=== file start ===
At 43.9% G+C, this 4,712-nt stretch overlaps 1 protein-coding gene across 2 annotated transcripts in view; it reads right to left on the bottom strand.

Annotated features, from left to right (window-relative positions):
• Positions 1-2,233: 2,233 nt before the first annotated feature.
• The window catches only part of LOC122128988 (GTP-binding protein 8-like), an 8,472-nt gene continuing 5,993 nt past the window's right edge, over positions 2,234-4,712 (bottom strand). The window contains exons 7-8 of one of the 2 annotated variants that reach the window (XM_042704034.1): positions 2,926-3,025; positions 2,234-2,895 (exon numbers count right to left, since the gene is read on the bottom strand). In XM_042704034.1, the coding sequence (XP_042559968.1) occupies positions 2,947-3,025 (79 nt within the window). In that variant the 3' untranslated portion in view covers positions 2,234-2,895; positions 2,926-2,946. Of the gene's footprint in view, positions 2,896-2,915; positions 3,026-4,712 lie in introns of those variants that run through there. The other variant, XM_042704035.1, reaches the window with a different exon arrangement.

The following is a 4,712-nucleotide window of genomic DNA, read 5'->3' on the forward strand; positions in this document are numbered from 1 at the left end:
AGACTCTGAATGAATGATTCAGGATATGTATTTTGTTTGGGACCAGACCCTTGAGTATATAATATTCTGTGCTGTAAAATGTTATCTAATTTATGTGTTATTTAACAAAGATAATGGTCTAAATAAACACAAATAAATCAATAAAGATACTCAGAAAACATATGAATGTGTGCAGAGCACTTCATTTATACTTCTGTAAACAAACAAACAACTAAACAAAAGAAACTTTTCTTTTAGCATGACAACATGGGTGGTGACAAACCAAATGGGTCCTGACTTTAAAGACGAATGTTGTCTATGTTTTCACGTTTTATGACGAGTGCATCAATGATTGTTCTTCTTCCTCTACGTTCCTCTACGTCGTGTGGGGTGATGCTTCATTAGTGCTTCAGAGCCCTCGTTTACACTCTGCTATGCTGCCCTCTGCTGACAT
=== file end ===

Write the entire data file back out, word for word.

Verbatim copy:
At 43.9% G+C, this 4,712-nt stretch overlaps 1 protein-coding gene across 2 annotated transcripts in view; it reads right to left on the bottom strand.

Annotated features, from left to right (window-relative positions):
• Positions 1-2,233: 2,233 nt before the first annotated feature.
• The window catches only part of LOC122128988 (GTP-binding protein 8-like), an 8,472-nt gene continuing 5,993 nt past the window's right edge, over positions 2,234-4,712 (bottom strand). The window contains exons 7-8 of one of the 2 annotated variants that reach the window (XM_042704034.1): positions 2,926-3,025; positions 2,234-2,895 (exon numbers count right to left, since the gene is read on the bottom strand). In XM_042704034.1, the coding sequence (XP_042559968.1) occupies positions 2,947-3,025 (79 nt within the window). In that variant the 3' untranslated portion in view covers positions 2,234-2,895; positions 2,926-2,946. Of the gene's footprint in view, positions 2,896-2,915; positions 3,026-4,712 lie in introns of those variants that run through there. The other variant, XM_042704035.1, reaches the window with a different exon arrangement.

The following is a 4,712-nucleotide window of genomic DNA, read 5'->3' on the forward strand; positions in this document are numbered from 1 at the left end:
AGACTCTGAATGAATGATTCAGGATATGTATTTTGTTTGGGACCAGACCCTTGAGTATATAATATTCTGTGCTGTAAAATGTTATCTAATTTATGTGTTATTTAACAAAGATAATGGTCTAAATAAACACAAATAAATCAATAAAGATACTCAGAAAACATATGAATGTGTGCAGAGCACTTCATTTATACTTCTGTAAACAAACAAACAACTAAACAAAAGAAACTTTTCTTTTAGCATGACAACATGGGTGGTGACAAACCAAATGGGTCCTGACTTTAAAGACGAATGTTGTCTATGTTTTCACGTTTTATGACGAGTGCATCAATGATTGTTCTTCTTCCTCTACGTTCCTCTACGTCGTGTGGGGTGATGCTTCATTAGTGCTTCAGAGCCCTCGTTTACACTCTGCTATGCTGCCCTCTGCTGACAT